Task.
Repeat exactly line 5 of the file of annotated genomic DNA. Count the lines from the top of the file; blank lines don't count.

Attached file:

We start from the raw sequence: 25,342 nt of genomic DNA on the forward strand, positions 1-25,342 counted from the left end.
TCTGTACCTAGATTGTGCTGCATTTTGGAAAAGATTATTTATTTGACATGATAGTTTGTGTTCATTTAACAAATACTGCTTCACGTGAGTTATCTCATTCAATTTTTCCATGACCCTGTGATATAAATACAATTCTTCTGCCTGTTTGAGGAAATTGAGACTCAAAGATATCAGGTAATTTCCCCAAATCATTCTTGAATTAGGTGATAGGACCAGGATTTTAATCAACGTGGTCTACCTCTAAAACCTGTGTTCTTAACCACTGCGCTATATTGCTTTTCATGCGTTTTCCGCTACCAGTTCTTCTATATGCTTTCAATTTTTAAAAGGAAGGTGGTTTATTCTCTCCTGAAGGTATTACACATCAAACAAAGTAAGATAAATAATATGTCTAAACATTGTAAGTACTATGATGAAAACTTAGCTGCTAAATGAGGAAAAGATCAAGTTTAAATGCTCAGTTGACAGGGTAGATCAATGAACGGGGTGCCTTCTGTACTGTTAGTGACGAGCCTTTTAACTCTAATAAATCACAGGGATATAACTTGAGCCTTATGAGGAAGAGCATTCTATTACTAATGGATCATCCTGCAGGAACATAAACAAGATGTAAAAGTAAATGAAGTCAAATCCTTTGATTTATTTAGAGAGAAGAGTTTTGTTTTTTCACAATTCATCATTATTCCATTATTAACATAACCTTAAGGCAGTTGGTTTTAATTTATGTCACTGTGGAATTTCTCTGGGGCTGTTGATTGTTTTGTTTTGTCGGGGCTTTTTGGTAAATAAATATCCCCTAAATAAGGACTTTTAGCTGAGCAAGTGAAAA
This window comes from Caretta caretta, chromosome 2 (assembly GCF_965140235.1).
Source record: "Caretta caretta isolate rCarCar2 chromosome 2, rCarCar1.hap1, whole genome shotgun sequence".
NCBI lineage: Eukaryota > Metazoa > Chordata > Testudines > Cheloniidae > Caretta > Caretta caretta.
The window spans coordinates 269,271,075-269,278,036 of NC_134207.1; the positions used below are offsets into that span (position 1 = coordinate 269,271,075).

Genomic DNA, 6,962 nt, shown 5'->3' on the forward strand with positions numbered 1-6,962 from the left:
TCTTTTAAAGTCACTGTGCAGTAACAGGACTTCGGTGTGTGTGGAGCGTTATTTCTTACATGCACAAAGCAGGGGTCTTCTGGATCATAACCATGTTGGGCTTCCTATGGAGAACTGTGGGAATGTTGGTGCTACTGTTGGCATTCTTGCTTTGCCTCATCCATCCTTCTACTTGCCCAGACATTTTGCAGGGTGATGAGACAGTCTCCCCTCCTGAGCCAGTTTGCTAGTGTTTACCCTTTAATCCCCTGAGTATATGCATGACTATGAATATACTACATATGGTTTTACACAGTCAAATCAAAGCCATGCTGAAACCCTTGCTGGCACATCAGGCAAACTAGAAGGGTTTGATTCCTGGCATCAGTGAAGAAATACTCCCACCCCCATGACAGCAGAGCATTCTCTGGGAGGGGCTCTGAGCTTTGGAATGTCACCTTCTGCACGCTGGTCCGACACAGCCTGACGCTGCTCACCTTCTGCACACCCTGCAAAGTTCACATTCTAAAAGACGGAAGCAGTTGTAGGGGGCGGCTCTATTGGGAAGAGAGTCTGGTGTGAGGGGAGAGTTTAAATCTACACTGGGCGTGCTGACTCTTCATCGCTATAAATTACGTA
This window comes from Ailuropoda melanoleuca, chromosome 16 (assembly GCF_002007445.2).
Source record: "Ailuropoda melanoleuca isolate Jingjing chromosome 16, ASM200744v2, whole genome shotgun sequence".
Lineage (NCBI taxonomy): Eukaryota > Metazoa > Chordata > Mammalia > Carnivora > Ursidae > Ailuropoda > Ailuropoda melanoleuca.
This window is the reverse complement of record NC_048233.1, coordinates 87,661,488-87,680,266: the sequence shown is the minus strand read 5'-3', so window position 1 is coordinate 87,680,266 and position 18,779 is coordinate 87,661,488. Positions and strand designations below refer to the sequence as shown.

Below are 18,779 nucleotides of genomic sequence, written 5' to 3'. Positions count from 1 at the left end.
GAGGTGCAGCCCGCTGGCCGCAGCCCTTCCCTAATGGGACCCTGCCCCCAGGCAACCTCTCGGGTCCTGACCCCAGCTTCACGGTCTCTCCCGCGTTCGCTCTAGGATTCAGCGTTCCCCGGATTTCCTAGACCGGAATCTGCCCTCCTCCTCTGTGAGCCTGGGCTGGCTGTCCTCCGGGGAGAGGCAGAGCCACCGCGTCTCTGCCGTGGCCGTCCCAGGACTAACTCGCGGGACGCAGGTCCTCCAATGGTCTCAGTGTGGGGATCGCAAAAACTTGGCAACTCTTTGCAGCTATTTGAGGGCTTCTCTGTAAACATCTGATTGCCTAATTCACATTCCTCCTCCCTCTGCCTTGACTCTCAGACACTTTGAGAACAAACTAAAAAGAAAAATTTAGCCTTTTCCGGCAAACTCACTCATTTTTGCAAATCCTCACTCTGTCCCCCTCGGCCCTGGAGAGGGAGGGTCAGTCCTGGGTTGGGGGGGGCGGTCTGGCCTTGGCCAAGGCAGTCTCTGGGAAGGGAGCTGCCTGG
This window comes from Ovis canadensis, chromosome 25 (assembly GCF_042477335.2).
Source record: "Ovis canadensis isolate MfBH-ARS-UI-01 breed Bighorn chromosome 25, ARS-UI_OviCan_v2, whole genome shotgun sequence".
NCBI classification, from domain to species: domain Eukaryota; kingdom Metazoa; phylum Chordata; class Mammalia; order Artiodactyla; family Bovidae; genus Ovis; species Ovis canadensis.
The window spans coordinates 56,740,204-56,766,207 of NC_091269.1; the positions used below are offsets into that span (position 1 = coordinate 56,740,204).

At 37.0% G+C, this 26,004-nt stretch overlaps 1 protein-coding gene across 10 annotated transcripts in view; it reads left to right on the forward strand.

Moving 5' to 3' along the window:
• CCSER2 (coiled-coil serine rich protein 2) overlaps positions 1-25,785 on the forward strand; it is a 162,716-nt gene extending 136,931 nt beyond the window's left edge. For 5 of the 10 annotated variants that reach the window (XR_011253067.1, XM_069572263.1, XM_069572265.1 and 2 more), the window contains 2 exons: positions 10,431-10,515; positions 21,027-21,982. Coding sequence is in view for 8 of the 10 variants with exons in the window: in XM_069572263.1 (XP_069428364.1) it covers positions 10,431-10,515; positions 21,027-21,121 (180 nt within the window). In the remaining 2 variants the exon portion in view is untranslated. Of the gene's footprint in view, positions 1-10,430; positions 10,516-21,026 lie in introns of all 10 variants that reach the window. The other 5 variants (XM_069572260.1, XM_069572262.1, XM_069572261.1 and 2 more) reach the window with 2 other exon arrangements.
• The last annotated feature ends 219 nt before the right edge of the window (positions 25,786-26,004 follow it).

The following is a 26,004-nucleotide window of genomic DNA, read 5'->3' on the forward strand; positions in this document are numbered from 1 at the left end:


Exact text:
NCBI lineage: Eukaryota > Metazoa > Chordata > Testudines > Cheloniidae > Caretta > Caretta caretta.